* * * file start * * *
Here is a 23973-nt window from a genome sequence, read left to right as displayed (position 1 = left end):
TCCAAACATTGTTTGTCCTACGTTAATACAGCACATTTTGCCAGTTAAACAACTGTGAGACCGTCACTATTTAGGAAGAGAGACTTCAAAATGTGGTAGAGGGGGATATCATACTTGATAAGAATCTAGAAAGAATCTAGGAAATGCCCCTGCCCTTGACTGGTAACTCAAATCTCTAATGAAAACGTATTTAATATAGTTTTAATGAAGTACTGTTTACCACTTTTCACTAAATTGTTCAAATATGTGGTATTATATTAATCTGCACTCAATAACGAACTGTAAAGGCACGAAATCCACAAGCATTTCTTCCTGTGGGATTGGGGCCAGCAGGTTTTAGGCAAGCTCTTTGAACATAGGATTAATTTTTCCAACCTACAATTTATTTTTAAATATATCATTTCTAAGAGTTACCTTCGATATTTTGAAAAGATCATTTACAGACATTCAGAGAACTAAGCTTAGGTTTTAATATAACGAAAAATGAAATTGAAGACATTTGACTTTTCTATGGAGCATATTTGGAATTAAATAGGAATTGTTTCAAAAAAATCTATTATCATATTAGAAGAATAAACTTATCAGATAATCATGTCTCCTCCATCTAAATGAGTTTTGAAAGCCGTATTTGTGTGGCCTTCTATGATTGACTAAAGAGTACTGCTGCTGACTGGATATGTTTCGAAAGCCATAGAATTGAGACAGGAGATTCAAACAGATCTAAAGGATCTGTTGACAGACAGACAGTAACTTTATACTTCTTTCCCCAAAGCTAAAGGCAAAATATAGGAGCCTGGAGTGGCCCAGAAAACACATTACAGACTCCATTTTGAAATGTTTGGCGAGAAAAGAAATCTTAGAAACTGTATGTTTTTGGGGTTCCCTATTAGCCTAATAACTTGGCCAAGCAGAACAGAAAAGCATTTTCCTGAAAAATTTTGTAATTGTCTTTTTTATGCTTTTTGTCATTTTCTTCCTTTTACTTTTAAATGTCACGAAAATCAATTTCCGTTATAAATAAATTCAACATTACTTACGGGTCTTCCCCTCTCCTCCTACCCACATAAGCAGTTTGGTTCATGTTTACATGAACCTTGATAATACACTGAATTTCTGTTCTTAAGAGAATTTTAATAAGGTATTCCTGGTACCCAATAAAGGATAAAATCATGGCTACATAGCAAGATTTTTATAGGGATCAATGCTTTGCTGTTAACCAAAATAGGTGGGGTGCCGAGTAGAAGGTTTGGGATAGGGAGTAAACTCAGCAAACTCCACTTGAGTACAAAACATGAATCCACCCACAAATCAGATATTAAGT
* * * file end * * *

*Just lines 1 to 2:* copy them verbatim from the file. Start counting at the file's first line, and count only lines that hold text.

Here is a 23973-nt window from a genome sequence, read left to right as displayed (position 1 = left end):
TCCAAACATTGTTTGTCCTACGTTAATACAGCACATTTTGCCAGTTAAACAACTGTGAGACCGTCACTATTTAGGAAGAGAGACTTCAAAATGTGGTAGAGGGGGATATCATACTTGATAAGAATCTAGAAAGAATCTAGGAAATGCCCCTGCCCTTGACTGGTAACTCAAATCTCTAATGAAAACGTATTTAATATAGTTTTAATGAAGTACTGTTTACCACTTTTCACTAAATTGTTCAAATATGTGGTATTATATTAATCTGCACTCAATAACGAACTGTAAAGGCACGAAATCCACAAGCATTTCTTCCTGTGGGATTGGGGCCAGCAGGTTTTAGGCAAGCTCTTTGAACATAGGATTAATTTTTCCAACCTACAATTTATTTTTAAATATATCATTTCTAAGAGTTACCTTCGATATTTTGAAAAGATCATTTACAGACATTCAGAGAACTAAGCTTAGGTTTTAATATAACGAAAAATGAAATTGAAGACATTTGACTTTTCTATGGAGCATATTTGGAATTAAATAGGAATTGTTTCAAAAAAATCTATTATCATATTAGAAGAATAAACTTATCAGATAATCATGTCTCCTCCATCTAAATGAGTTTTGAAAGCCGTATTTGTGTGGCCTTCTATGATTGACTAAAGAGTACTGCTGCTGACTGGATATGTTTCGAAAGCCATAGAATTGAGACAGGAGATTCAAACAGATCTAAAGGATCTGTTGACAGACAGACAGTAACTTTATACTTCTTTCCCCAAAGCTAAAGGCAAAATATAGGAGCCTGGAGTGGCCCAGAAAACACATTACAGACTCCATTTTGAAATGTTTGGCGAGAAAAGAAATCTTAGAAACTGTATGTTTTTGGGGTTCCCTATTAGCCTAATAACTTGGCCAAGCAGAACAGAAAAGCATTTTCCTGAAAAATTTTGTAATTGTCTTTTTTATGCTTTTTGTCATTTTCTTCCTTTTACTTTTAAATGTCACGAAAATCAATTTCCGTTATAAATAAATTCAACATTACTTACGGGTCTTCCCCTCTCCTCCTACCCACATAAGCAGTTTGGTTCATGTTTACATGAACCTTGATAATACACTGAATTTCTGTTCTTAAGAGAATTTTAATAAGGTATTCCTGGTACCCAATAAAGGATAAAATCATGGCTACATAGCAAGATTTTTATAGGGATCAATGCTTTGCTGTTAACCAAAATAGGTGGGGTGCCGAGTAGAAGGTTTGGGATAGGGAGTAAACTCAGCAAACTCCACTTGAGTACAAAACATGAATCCACCCACAAATCAGATATTAAGT